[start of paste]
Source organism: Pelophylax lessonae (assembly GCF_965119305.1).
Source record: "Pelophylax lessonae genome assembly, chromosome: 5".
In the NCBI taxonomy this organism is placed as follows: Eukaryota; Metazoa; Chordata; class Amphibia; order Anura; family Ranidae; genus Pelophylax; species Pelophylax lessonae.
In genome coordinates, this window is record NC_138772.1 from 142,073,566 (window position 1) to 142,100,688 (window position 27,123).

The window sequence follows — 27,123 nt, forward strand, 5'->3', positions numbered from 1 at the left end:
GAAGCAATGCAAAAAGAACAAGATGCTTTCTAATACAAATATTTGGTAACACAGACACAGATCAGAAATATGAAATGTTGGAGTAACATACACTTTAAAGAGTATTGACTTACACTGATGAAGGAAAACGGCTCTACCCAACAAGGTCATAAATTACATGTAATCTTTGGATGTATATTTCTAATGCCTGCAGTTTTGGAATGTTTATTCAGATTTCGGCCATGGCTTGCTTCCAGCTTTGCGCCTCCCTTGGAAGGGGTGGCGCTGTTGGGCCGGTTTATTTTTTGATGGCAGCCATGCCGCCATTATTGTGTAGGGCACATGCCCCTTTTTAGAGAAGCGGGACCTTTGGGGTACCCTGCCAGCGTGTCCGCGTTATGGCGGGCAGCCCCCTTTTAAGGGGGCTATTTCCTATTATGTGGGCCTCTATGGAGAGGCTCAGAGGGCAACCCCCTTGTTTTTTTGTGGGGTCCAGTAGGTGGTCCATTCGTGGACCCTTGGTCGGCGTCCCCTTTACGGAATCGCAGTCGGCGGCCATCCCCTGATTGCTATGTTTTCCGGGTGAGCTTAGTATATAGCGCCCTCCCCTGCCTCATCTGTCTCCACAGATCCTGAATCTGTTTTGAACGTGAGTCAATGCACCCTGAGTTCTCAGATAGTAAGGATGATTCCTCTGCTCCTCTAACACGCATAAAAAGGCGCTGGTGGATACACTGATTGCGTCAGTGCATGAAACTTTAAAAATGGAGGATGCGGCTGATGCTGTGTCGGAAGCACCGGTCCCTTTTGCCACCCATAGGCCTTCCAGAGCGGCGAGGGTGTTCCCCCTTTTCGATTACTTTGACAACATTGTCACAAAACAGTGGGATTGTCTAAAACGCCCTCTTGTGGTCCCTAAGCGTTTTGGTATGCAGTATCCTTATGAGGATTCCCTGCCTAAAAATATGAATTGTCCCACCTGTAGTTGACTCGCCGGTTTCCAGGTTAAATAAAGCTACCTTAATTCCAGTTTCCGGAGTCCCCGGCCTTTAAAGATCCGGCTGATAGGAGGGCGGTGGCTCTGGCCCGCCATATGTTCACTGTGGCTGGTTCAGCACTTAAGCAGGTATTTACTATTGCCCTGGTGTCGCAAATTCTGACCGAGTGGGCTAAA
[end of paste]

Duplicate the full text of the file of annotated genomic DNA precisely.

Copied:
Source organism: Pelophylax lessonae (assembly GCF_965119305.1).
Source record: "Pelophylax lessonae genome assembly, chromosome: 5".
In the NCBI taxonomy this organism is placed as follows: Eukaryota; Metazoa; Chordata; class Amphibia; order Anura; family Ranidae; genus Pelophylax; species Pelophylax lessonae.
In genome coordinates, this window is record NC_138772.1 from 142,073,566 (window position 1) to 142,100,688 (window position 27,123).

The window sequence follows — 27,123 nt, forward strand, 5'->3', positions numbered from 1 at the left end:
GAAGCAATGCAAAAAGAACAAGATGCTTTCTAATACAAATATTTGGTAACACAGACACAGATCAGAAATATGAAATGTTGGAGTAACATACACTTTAAAGAGTATTGACTTACACTGATGAAGGAAAACGGCTCTACCCAACAAGGTCATAAATTACATGTAATCTTTGGATGTATATTTCTAATGCCTGCAGTTTTGGAATGTTTATTCAGATTTCGGCCATGGCTTGCTTCCAGCTTTGCGCCTCCCTTGGAAGGGGTGGCGCTGTTGGGCCGGTTTATTTTTTGATGGCAGCCATGCCGCCATTATTGTGTAGGGCACATGCCCCTTTTTAGAGAAGCGGGACCTTTGGGGTACCCTGCCAGCGTGTCCGCGTTATGGCGGGCAGCCCCCTTTTAAGGGGGCTATTTCCTATTATGTGGGCCTCTATGGAGAGGCTCAGAGGGCAACCCCCTTGTTTTTTTGTGGGGTCCAGTAGGTGGTCCATTCGTGGACCCTTGGTCGGCGTCCCCTTTACGGAATCGCAGTCGGCGGCCATCCCCTGATTGCTATGTTTTCCGGGTGAGCTTAGTATATAGCGCCCTCCCCTGCCTCATCTGTCTCCACAGATCCTGAATCTGTTTTGAACGTGAGTCAATGCACCCTGAGTTCTCAGATAGTAAGGATGATTCCTCTGCTCCTCTAACACGCATAAAAAGGCGCTGGTGGATACACTGATTGCGTCAGTGCATGAAACTTTAAAAATGGAGGATGCGGCTGATGCTGTGTCGGAAGCACCGGTCCCTTTTGCCACCCATAGGCCTTCCAGAGCGGCGAGGGTGTTCCCCCTTTTCGATTACTTTGACAACATTGTCACAAAACAGTGGGATTGTCTAAAACGCCCTCTTGTGGTCCCTAAGCGTTTTGGTATGCAGTATCCTTATGAGGATTCCCTGCCTAAAAATATGAATTGTCCCACCTGTAGTTGACTCGCCGGTTTCCAGGTTAAATAAAGCTACCTTAATTCCAGTTTCCGGAGTCCCCGGCCTTTAAAGATCCGGCTGATAGGAGGGCGGTGGCTCTGGCCCGCCATATGTTCACTGTGGCTGGTTCAGCACTTAAGCAGGTATTTACTATTGCCCTGGTGTCGCAAATTCTGACCGAGTGGGCTAAA